Brownian Motion in a Weyl Chamber, NonColliding Particles, and Random Matrices
, 1997
"... . Let n particles move in standard Brownian motion in one dimension, with the process terminating if two particles collide. This is a specific case of Brownian motion constrained to stay inside a Weyl chamber; the Weyl group for this chamber is An\Gamma1 , the symmetric group. For any starting posit ..."
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Cited by 82 (2 self)
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. Let n particles move in standard Brownian motion in one dimension, with the process terminating if two particles collide. This is a specific case of Brownian motion constrained to stay inside a Weyl chamber; the Weyl group for this chamber is An\Gamma1 , the symmetric group. For any starting positions, we compute a determinant formula for the density function for the particles to be at specified positions at time t without having collided by time t. We show that the probability that there will be no collision up to time t is asymptotic to a constant multiple of t \Gamman(n\Gamma1)=4 as t goes to infinity, and compute the constant as a polynomial of the starting positions. We have analogous results for the other classical Weyl groups; for example, the hyperoctahedral group Bn gives a model of n independent particles with a wall at x = 0. We can define Brownian motion on a Lie algebra, viewing it as a vector space; the eigenvalues of a point in the Lie algebra correspond to a point ...
Exact simulation of diffusions
 Annals of Applied Probability
, 2005
"... We describe a new, surprisingly simple algorithm, that simulates exact sample paths of a class of stochastic differential equations. It involves rejection sampling and, when applicable, returns the location of the path at a random collection of time instances. The path can then be completed without ..."
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Cited by 50 (16 self)
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We describe a new, surprisingly simple algorithm, that simulates exact sample paths of a class of stochastic differential equations. It involves rejection sampling and, when applicable, returns the location of the path at a random collection of time instances. The path can then be completed without further reference to the dynamics of the target process. 1. Introduction. Exact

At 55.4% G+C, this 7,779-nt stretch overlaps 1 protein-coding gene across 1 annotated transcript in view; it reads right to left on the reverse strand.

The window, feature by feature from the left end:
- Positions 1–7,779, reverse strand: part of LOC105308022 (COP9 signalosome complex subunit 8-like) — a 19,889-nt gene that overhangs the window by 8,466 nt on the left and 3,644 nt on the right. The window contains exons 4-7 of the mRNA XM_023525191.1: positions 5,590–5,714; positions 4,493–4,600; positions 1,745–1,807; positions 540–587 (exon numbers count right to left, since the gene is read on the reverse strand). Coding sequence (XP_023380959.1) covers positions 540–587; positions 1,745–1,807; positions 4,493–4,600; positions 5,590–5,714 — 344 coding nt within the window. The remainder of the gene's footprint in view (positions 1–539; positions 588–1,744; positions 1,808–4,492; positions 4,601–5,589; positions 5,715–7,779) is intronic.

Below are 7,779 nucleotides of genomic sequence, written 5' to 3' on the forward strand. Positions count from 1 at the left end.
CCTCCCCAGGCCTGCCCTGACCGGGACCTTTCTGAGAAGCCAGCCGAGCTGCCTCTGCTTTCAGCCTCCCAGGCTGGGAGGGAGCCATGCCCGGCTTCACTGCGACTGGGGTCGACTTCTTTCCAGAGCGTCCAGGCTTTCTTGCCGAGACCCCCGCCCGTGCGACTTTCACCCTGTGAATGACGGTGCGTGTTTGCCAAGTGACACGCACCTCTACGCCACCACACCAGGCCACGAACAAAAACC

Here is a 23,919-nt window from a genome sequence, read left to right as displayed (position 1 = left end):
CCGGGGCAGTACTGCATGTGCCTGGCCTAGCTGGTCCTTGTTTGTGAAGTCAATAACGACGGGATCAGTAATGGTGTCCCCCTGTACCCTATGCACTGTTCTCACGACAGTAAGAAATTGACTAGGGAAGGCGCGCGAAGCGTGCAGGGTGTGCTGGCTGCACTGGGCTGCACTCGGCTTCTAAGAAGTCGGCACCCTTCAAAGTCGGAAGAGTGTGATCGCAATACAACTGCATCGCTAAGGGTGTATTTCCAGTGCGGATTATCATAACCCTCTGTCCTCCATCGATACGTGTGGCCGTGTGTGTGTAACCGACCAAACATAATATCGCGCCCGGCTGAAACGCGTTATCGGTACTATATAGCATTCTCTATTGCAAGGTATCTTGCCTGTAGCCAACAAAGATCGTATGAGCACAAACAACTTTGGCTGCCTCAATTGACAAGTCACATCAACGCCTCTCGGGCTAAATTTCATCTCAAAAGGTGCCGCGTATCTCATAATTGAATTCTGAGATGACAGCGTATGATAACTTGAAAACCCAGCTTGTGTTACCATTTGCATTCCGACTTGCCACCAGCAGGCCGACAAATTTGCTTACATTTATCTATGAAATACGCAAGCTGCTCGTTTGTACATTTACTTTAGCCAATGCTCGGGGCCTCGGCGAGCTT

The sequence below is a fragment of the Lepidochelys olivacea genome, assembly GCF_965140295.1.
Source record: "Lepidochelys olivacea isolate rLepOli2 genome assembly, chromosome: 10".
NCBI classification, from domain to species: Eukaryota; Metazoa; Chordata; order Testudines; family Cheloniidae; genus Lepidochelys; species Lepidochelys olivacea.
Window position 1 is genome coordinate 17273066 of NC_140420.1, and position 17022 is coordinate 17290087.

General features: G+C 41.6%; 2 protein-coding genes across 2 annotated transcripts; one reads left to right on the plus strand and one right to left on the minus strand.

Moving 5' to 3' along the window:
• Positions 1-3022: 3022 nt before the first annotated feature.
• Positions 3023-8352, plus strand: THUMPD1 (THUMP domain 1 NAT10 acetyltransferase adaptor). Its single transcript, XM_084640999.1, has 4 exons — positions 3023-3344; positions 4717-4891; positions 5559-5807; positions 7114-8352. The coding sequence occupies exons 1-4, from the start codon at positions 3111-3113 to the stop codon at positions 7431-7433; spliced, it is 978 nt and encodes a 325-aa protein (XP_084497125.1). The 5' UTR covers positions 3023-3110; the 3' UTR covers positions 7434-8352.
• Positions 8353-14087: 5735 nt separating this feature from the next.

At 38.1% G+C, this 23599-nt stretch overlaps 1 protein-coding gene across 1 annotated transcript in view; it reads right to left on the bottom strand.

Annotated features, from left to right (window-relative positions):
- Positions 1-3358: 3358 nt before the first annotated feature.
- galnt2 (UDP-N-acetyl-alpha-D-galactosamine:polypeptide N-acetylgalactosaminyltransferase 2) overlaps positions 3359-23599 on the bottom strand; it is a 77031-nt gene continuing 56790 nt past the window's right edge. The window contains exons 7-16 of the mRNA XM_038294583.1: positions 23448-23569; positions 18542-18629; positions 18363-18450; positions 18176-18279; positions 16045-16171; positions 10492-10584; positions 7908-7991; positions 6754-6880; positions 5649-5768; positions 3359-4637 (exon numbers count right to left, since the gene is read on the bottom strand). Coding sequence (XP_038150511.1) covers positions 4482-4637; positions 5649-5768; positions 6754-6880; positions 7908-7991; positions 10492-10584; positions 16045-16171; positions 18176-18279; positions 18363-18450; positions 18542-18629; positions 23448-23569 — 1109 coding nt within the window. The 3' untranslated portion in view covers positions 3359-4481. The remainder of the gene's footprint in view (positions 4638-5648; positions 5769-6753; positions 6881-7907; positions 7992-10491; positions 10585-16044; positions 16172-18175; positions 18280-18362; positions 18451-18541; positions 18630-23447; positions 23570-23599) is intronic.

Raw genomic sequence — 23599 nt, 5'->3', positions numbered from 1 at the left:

Diffusionbased motion planning for a nonholonomic flexible needle model
 Proc. IEEE Int. Conf. Robot. Autom. (ICRA); 2005
"... Abstract — Fine needles facilitate diagnosis and therapy because they enable minimally invasive surgical interventions. This paper formulates the problem of steering a very flexible needle through firm tissue as a nonholonomic kinematics problem, and demonstrates how planning can be accomplished us ..."
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Abstract — Fine needles facilitate diagnosis and therapy because they enable minimally invasive surgical interventions. This paper formulates the problem of steering a very flexible needle through firm tissue as a nonholonomic kinematics problem, and demonstrates how planning can be accomplished using diffusionbased motion planning on the Euclidean group, SE(3). In the present formulation, the tissue is treated as isotropic and no obstacles are present. The bevel tip of the needle is treated as a nonholonomic constraint that can be viewed as a 3D extension of the standard kinematic cart or unicycle. A deterministic model is used as the starting point, and reachability criteria are established. A stochastic differential equation and its corresponding FokkerPlanck equation are derived. The EulerMaruyama method is used to generate the ensemble of reachable states of the needle tip. Inverse kinematics methods developed previously for hyperredundant and binary manipulators that use this probability density information are applied to generate needle tip paths that reach the desired targets. Index Terms — needle steering, nonholonomic path planning, probability density function, EulerMaruyama method, medical robotics I.
Free martingale polynomials
 Journal of Functional Analysis